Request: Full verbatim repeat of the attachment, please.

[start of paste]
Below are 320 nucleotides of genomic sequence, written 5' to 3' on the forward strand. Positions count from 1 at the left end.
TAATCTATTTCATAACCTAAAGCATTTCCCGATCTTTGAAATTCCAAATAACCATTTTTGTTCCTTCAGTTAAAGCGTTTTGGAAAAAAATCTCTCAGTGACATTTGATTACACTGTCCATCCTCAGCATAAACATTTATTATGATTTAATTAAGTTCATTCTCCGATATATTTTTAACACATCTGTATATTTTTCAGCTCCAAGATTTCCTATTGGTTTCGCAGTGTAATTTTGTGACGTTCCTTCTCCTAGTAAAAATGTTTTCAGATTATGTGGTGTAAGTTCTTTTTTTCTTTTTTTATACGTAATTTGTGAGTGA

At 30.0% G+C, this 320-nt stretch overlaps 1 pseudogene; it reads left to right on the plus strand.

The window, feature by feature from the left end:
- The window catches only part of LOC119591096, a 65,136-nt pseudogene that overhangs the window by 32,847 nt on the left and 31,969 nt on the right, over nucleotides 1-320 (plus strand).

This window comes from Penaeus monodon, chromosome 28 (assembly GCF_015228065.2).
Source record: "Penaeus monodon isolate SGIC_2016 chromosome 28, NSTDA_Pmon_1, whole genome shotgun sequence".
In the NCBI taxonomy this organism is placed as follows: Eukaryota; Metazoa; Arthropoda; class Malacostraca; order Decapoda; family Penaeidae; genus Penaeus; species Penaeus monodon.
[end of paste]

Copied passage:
Below are 320 nucleotides of genomic sequence, written 5' to 3' on the forward strand. Positions count from 1 at the left end.
TAATCTATTTCATAACCTAAAGCATTTCCCGATCTTTGAAATTCCAAATAACCATTTTTGTTCCTTCAGTTAAAGCGTTTTGGAAAAAAATCTCTCAGTGACATTTGATTACACTGTCCATCCTCAGCATAAACATTTATTATGATTTAATTAAGTTCATTCTCCGATATATTTTTAACACATCTGTATATTTTTCAGCTCCAAGATTTCCTATTGGTTTCGCAGTGTAATTTTGTGACGTTCCTTCTCCTAGTAAAAATGTTTTCAGATTATGTGGTGTAAGTTCTTTTTTTCTTTTTTTATACGTAATTTGTGAGTGA

At 30.0% G+C, this 320-nt stretch overlaps 1 pseudogene; it reads left to right on the plus strand.

The window, feature by feature from the left end:
- The window catches only part of LOC119591096, a 65,136-nt pseudogene that overhangs the window by 32,847 nt on the left and 31,969 nt on the right, over nucleotides 1-320 (plus strand).

This window comes from Penaeus monodon, chromosome 28 (assembly GCF_015228065.2).
Source record: "Penaeus monodon isolate SGIC_2016 chromosome 28, NSTDA_Pmon_1, whole genome shotgun sequence".
In the NCBI taxonomy this organism is placed as follows: Eukaryota; Metazoa; Arthropoda; class Malacostraca; order Decapoda; family Penaeidae; genus Penaeus; species Penaeus monodon.